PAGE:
Personal Finance

Love and Money: What Statistics Say

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Perhaps Money Can Buy Love

Image: Aleandr

It’s been said that money can’t buy happiness, but Money Management International’s 2011 Love and Money Survey shows found that 89 percent of married couples with annual household incomes of $50,000 or more say that they are happy compared to 79 percent of couples with an annual household income below that level. According to 63 percent of the unhappily married couples’ surveyed, financial issues are the primary source of unhappiness, which is a big increase from the 59 percent who cited the same in 2009. Source: Money Management International’s 2011 Love and Money Survey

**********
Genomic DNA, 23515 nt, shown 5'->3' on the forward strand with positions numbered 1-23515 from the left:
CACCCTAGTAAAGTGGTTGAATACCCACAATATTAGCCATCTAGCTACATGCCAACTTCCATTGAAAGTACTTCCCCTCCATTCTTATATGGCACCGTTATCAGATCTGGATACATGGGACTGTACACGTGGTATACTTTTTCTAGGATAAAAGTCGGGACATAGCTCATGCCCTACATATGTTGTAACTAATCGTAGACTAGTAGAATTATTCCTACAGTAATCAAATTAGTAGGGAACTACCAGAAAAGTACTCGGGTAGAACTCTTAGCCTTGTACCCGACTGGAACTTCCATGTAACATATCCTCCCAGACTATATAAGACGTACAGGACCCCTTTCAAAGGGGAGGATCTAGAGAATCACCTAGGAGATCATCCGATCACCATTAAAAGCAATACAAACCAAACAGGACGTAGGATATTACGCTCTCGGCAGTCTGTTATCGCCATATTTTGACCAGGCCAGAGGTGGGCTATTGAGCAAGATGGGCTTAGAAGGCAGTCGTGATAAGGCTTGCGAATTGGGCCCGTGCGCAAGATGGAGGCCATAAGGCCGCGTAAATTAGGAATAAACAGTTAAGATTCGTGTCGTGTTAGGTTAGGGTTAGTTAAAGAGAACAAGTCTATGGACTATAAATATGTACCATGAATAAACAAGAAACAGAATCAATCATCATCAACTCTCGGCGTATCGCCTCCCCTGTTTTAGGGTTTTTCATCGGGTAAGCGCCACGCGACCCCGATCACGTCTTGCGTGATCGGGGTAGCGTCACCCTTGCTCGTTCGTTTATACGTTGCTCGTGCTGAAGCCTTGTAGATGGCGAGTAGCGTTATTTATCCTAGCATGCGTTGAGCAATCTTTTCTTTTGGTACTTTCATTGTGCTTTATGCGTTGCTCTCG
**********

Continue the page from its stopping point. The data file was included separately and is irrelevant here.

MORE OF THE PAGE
And perhaps the saddest research I read involved a recent study that found a strong connection between declining marriage rates and incomes over the past 50 years. According to a story in the New York Times, a recent report by Michael Greenstone and Adam Looney of the Hamilton Project, found that “dwindling marriage rates are concentrated among the poor—the very people whose living standards would be most improved by having a second household income. The trend is especially pronounced among men.” Source: New York Times, February 6, 2012 

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